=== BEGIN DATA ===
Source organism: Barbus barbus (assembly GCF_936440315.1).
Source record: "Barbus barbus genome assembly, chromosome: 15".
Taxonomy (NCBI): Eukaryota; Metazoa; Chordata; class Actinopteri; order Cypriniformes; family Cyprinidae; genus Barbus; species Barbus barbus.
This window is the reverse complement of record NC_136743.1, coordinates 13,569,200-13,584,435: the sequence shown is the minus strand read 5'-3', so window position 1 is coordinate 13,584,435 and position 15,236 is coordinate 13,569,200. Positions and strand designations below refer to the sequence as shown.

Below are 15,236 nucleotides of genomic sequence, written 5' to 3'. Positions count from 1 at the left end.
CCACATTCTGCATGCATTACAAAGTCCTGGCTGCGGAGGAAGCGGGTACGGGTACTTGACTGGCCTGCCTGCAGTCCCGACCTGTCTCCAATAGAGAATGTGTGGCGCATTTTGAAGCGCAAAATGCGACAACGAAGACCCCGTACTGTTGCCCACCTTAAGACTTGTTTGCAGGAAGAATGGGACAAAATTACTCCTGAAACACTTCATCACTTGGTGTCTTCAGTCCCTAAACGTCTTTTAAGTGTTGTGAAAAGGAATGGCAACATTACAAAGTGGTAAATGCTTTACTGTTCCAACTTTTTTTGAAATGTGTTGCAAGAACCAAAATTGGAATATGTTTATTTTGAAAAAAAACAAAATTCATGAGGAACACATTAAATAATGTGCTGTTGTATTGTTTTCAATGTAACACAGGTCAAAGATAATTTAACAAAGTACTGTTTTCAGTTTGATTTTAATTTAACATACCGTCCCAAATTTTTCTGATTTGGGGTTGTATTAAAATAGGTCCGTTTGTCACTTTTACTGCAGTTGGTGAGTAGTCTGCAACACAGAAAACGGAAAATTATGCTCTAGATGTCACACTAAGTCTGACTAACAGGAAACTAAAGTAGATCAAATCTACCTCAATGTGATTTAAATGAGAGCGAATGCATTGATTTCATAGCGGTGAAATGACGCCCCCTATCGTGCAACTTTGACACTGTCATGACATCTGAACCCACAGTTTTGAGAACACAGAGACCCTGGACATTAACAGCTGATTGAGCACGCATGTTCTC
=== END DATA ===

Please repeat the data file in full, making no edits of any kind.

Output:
Source organism: Barbus barbus (assembly GCF_936440315.1).
Source record: "Barbus barbus genome assembly, chromosome: 15".
Taxonomy (NCBI): Eukaryota; Metazoa; Chordata; class Actinopteri; order Cypriniformes; family Cyprinidae; genus Barbus; species Barbus barbus.
This window is the reverse complement of record NC_136743.1, coordinates 13,569,200-13,584,435: the sequence shown is the minus strand read 5'-3', so window position 1 is coordinate 13,584,435 and position 15,236 is coordinate 13,569,200. Positions and strand designations below refer to the sequence as shown.

Below are 15,236 nucleotides of genomic sequence, written 5' to 3'. Positions count from 1 at the left end.
CCACATTCTGCATGCATTACAAAGTCCTGGCTGCGGAGGAAGCGGGTACGGGTACTTGACTGGCCTGCCTGCAGTCCCGACCTGTCTCCAATAGAGAATGTGTGGCGCATTTTGAAGCGCAAAATGCGACAACGAAGACCCCGTACTGTTGCCCACCTTAAGACTTGTTTGCAGGAAGAATGGGACAAAATTACTCCTGAAACACTTCATCACTTGGTGTCTTCAGTCCCTAAACGTCTTTTAAGTGTTGTGAAAAGGAATGGCAACATTACAAAGTGGTAAATGCTTTACTGTTCCAACTTTTTTTGAAATGTGTTGCAAGAACCAAAATTGGAATATGTTTATTTTGAAAAAAAACAAAATTCATGAGGAACACATTAAATAATGTGCTGTTGTATTGTTTTCAATGTAACACAGGTCAAAGATAATTTAACAAAGTACTGTTTTCAGTTTGATTTTAATTTAACATACCGTCCCAAATTTTTCTGATTTGGGGTTGTATTAAAATAGGTCCGTTTGTCACTTTTACTGCAGTTGGTGAGTAGTCTGCAACACAGAAAACGGAAAATTATGCTCTAGATGTCACACTAAGTCTGACTAACAGGAAACTAAAGTAGATCAAATCTACCTCAATGTGATTTAAATGAGAGCGAATGCATTGATTTCATAGCGGTGAAATGACGCCCCCTATCGTGCAACTTTGACACTGTCATGACATCTGAACCCACAGTTTTGAGAACACAGAGACCCTGGACATTAACAGCTGATTGAGCACGCATGTTCTC